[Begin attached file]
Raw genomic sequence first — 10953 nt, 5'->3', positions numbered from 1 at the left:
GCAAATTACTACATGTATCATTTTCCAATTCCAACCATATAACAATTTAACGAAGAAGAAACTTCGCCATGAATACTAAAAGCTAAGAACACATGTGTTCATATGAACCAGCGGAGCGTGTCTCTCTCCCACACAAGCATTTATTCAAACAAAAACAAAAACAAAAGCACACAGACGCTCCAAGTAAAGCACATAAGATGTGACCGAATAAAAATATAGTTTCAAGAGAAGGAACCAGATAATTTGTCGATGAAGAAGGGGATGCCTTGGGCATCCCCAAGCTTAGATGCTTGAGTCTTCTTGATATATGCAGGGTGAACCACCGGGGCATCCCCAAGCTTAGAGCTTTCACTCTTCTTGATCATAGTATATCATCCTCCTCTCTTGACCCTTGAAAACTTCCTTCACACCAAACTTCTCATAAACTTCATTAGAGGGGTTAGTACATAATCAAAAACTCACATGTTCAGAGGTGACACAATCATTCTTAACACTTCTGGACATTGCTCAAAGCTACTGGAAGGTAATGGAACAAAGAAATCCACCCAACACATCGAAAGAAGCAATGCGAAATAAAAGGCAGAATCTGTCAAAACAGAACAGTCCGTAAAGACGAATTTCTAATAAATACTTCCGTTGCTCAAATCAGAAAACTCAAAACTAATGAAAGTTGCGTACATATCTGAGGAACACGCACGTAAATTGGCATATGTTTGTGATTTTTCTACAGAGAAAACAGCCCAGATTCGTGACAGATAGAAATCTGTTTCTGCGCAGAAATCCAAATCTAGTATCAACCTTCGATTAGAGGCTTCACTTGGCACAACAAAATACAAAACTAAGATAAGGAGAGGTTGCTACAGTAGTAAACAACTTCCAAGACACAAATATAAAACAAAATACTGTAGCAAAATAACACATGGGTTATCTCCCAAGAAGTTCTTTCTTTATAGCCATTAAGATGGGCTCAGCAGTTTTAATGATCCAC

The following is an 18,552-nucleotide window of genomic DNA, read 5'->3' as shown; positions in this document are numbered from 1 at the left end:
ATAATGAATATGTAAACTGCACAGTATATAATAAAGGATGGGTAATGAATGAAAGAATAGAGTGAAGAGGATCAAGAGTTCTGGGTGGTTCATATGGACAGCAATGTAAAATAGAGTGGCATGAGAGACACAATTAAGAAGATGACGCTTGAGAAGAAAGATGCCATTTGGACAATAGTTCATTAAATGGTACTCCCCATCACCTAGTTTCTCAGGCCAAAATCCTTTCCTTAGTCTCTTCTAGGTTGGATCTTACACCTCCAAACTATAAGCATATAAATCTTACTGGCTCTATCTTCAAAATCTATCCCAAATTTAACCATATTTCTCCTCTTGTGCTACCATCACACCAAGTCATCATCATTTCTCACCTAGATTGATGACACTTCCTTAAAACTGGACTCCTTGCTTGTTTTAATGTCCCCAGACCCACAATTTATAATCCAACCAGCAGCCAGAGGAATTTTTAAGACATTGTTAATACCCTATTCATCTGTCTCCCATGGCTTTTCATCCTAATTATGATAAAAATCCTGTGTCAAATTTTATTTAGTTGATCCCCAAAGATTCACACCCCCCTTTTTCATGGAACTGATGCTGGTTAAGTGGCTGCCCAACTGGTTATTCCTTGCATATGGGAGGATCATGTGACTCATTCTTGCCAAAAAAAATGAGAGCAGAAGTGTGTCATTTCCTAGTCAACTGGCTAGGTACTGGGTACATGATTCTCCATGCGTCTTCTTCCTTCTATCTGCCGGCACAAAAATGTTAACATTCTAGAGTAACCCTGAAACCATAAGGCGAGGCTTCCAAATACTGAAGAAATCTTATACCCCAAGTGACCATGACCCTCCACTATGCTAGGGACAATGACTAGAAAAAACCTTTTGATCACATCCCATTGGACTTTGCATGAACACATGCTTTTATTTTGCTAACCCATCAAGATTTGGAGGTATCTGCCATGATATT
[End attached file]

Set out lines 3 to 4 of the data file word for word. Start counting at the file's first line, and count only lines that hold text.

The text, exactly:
The following is an 18,552-nucleotide window of genomic DNA, read 5'->3' as shown; positions in this document are numbered from 1 at the left end:
ATAATGAATATGTAAACTGCACAGTATATAATAAAGGATGGGTAATGAATGAAAGAATAGAGTGAAGAGGATCAAGAGTTCTGGGTGGTTCATATGGACAGCAATGTAAAATAGAGTGGCATGAGAGACACAATTAAGAAGATGACGCTTGAGAAGAAAGATGCCATTTGGACAATAGTTCATTAAATGGTACTCCCCATCACCTAGTTTCTCAGGCCAAAATCCTTTCCTTAGTCTCTTCTAGGTTGGATCTTACACCTCCAAACTATAAGCATATAAATCTTACTGGCTCTATCTTCAAAATCTATCCCAAATTTAACCATATTTCTCCTCTTGTGCTACCATCACACCAAGTCATCATCATTTCTCACCTAGATTGATGACACTTCCTTAAAACTGGACTCCTTGCTTGTTTTAATGTCCCCAGACCCACAATTTATAATCCAACCAGCAGCCAGAGGAATTTTTAAGACATTGTTAATACCCTATTCATCTGTCTCCCATGGCTTTTCATCCTAATTATGATAAAAATCCTGTGTCAAATTTTATTTAGTTGATCCCCAAAGATTCACACCCCCCTTTTTCATGGAACTGATGCTGGTTAAGTGGCTGCCCAACTGGTTATTCCTTGCATATGGGAGGATCATGTGACTCATTCTTGCCAAAAAAAATGAGAGCAGAAGTGTGTCATTTCCTAGTCAACTGGCTAGGTACTGGGTACATGATTCTCCATGCGTCTTCTTCCTTCTATCTGCCGGCACAAAAATGTTAACATTCTAGAGTAACCCTGAAACCATAAGGCGAGGCTTCCAAATACTGAAGAAATCTTATACCCCAAGTGACCATGACCCTCCACTATGCTAGGGACAATGACTAGAAAAAACCTTTTGATCACATCCCATTGGACTTTGCATGAACACATGCTTTTATTTTGCTAACCCATCAAGATTTGGAGGTATCTGCCATGATATT